A compound that absorbs near-infrared light can be used to split hydrogen gas from water for future energy applications. The compound has three ruthenium atoms connected by an organic molecule that give it electronic characteristics not found in other related materials. The NIR photons allow its electrons to 'jump' into orbitals that are simply not present in those other materials. The subsequent energy exchange allows hydrogen to be split from water.

Hydrogen gas is a promising "green" fuel that could be used in fuel cells or other power sources for future low-emissions vehicles for instance. There are countless ways to split the hydrogen and oxygen atoms in water, which thus represents a useful source of this gas. Solar energy is perhaps the cleanest and most sustainable method. Now, researchers at Kyushu University, Japan, have overcome the problem of all that lost energy that lies below the visible spectrum. Their approach allows UV, visible, and NIR, to be harvested from sunlight by exploiting ruthenium chemistry. [Tsuji et al., Angew Chem Int Edn, (2017); DOI: 10.1002/anie.201708996]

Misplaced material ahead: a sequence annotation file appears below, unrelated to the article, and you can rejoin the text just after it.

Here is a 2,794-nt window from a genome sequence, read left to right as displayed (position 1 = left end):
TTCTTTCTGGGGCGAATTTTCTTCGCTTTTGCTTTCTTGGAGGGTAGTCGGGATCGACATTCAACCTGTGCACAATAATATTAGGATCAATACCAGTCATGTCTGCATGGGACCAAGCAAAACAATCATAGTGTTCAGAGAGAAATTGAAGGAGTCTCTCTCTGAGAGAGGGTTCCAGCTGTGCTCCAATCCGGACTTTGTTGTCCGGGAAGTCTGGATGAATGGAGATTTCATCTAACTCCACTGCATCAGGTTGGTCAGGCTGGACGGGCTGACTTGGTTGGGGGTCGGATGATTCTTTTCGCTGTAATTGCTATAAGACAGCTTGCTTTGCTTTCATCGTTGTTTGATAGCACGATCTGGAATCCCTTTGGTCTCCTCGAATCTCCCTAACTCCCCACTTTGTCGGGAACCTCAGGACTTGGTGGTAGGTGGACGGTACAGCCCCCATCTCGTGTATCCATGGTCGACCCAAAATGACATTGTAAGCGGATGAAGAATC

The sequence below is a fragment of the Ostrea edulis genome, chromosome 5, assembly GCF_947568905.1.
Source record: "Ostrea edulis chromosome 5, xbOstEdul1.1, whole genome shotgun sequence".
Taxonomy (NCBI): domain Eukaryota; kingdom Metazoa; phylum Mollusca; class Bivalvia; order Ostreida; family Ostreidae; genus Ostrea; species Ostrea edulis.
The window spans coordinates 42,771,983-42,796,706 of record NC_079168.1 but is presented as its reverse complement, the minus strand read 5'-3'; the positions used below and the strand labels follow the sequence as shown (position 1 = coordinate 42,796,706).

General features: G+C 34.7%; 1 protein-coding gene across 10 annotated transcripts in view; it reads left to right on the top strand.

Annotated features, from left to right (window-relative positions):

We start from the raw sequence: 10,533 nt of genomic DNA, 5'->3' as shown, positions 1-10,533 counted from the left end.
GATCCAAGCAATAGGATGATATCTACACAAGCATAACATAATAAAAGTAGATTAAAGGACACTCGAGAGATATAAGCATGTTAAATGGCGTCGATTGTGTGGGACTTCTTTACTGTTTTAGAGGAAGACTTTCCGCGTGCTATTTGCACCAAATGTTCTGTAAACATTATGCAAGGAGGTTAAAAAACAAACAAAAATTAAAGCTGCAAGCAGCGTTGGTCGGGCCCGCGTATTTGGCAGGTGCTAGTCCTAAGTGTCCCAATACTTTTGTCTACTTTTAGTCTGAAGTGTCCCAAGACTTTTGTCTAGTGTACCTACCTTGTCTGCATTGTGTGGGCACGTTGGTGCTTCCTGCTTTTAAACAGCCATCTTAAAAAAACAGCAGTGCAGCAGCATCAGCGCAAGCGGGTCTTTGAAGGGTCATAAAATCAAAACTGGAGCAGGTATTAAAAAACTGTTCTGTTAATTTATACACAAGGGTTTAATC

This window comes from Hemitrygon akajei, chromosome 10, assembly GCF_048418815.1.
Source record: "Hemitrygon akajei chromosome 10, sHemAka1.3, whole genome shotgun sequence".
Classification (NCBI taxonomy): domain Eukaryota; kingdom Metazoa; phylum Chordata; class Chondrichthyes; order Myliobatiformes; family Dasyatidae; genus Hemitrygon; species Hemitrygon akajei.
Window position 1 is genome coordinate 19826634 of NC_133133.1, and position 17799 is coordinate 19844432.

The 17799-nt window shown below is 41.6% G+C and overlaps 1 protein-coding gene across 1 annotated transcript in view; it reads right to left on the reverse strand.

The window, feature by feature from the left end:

The team points out that some metal-organic hybrid materials are good at trapping light, but these usually require highly energetic ultraviolet photons for the electrons to make the requisite leap. In conventional materials red, NIR, and even longer infrared are simply bounced back or pass through the material unused.

The Kyushu design is different: "We introduced new electron orbitals into the ruthenium atoms," explains team member Ken Sakai. "It's like adding rungs to a ladder - now the electrons in ruthenium don't have so far to jump, so they can use lower energies of light such as red and NIR. This nearly doubles the amount of sunlight photons we can harvest," he adds.

Their approach exploited a polypyridyl unit to hook together the three ruthenium ions to make their photosensitizer. This not only creates the extra "rungs" needed to allow red and NIR to be absorbed rather than reflected or lost as heat but it also makes the reaction more efficient due to spatial expansion of the light harvesting part of the molecule. The effect is to accelerate hydrogen production overall.

"It's taken decades of efforts worldwide, but we've finally managed to drive water reduction to evolve hydrogen gas using near infrared," Sakai explains. "We hope this is just the beginning -the more we understand the chemistry, the better we can design devices to make clean, hydrogen-based energy storage a commercial reality."

David Bradley blogs at Sciencebase Science Blog and tweets @sciencebase.